El Salvador Survivors

20% of El Salvador’s GNP comes in the form of US dollars sent back to El Salvador by family members who have made the long journey to the USA to find work.

16% of the population of El Salvador live in extreme poverty. This means they live on less than $1.00 a day. We’re talking a shack with a dirt floor with no sewage, running water, trash collection or electricity.

The per capita income is $2,450.00 a year. This compares to the highest ranking country: Norway at $60,000.00 and the lowest: Burundi at $100.00. However, while $2,450.00 is the per capita income this isn’t what each person gets. In El Salvador the richest 1/5 of the population receive 45% of the countries income while the poorest 1/5 get just 5.6% of the country’s income. That means most of the people live on considerably less than $2,450.00 per year.

So if you’re poor and you want to get into America to find work you make the long journey overland through Guatamala and Mexico to try to sneak across the border. It costs about $5,000.00 to make this trip. This is way more than two year’s earnings for you. You have to pay guides to get you across the border into America. To take this journey you risk your life. Some of the guides take your money and leave you in a truck jammed full of other unfortunate souls in the middle of the desert where you dare not utter a peep for fear of getting caught, and eventually you and your friends cook in the heat and die of starvation and thirst.

If you do make it across the border you have to find work yourself. The only way to see your family ever again is to risk your life and make the same overland journey in reverse. Then, guess what? If you want to sneak back into America for work you make the journey again.

  • http://www.blogger.com/profile/12564684437473178371 Scott Lyons

    This is the missing element in many of the discussions concerning our immigration woes – compassion. The whole “welcoming the foreigner and stranger” bit seems to me to be the heart of God, and it seems as if we’ve lost it.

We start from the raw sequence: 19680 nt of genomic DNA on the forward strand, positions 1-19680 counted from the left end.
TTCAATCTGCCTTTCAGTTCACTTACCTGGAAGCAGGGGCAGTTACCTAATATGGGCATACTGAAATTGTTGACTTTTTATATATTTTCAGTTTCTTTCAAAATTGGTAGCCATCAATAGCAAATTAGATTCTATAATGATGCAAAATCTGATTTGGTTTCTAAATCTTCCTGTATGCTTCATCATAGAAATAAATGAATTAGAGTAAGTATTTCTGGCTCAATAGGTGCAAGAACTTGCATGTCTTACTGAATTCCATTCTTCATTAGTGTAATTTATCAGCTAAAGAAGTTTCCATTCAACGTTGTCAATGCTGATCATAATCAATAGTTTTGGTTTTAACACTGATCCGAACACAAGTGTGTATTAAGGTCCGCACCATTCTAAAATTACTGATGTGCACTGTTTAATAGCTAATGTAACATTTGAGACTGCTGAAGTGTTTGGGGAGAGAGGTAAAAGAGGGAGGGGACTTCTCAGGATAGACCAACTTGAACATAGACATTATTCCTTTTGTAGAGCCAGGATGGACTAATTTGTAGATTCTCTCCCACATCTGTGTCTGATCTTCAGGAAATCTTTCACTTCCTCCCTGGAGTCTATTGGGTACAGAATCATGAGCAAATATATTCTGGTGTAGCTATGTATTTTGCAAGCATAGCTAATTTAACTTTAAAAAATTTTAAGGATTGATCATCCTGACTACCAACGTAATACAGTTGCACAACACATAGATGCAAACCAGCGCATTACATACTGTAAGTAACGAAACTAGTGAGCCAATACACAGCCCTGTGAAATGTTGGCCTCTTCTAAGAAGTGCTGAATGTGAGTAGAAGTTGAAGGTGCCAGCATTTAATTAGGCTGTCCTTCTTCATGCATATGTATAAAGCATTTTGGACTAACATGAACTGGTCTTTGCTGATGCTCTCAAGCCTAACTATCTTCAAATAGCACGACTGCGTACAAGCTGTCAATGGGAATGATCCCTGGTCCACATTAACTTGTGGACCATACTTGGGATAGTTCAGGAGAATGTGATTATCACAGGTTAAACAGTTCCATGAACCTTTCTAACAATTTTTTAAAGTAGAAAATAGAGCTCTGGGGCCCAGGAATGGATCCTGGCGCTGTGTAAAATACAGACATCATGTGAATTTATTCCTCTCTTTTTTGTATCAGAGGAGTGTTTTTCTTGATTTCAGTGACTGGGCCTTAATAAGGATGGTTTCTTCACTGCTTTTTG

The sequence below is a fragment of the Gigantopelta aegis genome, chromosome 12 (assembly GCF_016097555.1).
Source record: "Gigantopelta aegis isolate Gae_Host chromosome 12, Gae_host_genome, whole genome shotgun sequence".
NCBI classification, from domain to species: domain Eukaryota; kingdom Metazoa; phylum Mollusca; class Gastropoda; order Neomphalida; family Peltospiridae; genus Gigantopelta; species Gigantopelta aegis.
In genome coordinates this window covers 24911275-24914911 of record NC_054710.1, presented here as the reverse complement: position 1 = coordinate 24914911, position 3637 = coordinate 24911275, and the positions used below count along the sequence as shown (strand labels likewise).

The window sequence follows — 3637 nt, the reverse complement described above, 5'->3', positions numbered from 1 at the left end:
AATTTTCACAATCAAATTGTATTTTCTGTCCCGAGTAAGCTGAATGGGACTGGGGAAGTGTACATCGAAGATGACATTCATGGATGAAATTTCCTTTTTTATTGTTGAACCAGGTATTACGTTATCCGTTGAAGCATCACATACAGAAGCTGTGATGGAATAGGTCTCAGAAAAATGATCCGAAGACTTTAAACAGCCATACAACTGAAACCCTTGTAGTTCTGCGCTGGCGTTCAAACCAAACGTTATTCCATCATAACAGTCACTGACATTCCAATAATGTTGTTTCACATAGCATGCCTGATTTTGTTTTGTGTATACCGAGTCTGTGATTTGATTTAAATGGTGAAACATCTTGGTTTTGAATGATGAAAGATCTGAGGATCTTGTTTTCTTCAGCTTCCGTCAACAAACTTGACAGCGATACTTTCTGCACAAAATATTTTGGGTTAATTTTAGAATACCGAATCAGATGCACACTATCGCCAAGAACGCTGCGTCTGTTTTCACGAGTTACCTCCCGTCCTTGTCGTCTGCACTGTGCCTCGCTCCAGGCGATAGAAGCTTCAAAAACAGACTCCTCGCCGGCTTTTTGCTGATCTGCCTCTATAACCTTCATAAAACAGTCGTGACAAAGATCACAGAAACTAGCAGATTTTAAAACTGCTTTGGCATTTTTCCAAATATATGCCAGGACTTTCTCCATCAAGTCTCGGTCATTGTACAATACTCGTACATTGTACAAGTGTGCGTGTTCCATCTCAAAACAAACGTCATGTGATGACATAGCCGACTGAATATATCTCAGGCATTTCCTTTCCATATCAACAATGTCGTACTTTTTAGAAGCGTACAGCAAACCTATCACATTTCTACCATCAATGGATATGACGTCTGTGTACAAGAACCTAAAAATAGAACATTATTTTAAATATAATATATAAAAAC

• Louise

    Father, is there nothing that can be done, no international pressure that can be brought to bear, on countries such as Mexico, El Salvado, Guatemala, etc. to force them to open their economies, to encourage local businesses, to create jobs with living wages so that these unfortunate people don’t have to travel 1,000 miles or more in horrendous, life-threantening conditions, to leave their families, to find jobs? Wouldn’t that be the best long-term solution? Countries so rich in natural resources, natural beauty, and agricultural resources should not have unemployed, poverty-stricken people. It may be simplistic to think so, but it seems logical to me that the best solution would be to develop the country so as to bring the money to the people in investment, tourism, etc., rather than having to send the people, at the risk of life and limb, to the money. What is the incentive for such contries to develop their own economies and enrich their own people as long as there is a safety valve to the north relieving the pressure on those governments to provide improved standards of living?

  • http://www.blogger.com/profile/12373317560249811006 Fr. Dwight Longenecker

    Louise, the situation is very complex. In El Salvador you have a wealthy landowning aristocracy who do not have it in their interests to invest in the country, then the country is competing with multinational corporations for the few cash crops they have. For instance, if the El Salvadoreans put up the price of their coffee the big coffee buyers in the US simply develop an even poorer country to grow their coffee and then the price in El Salvador collapses. It’s more complicated than I can figure out.

  • Louise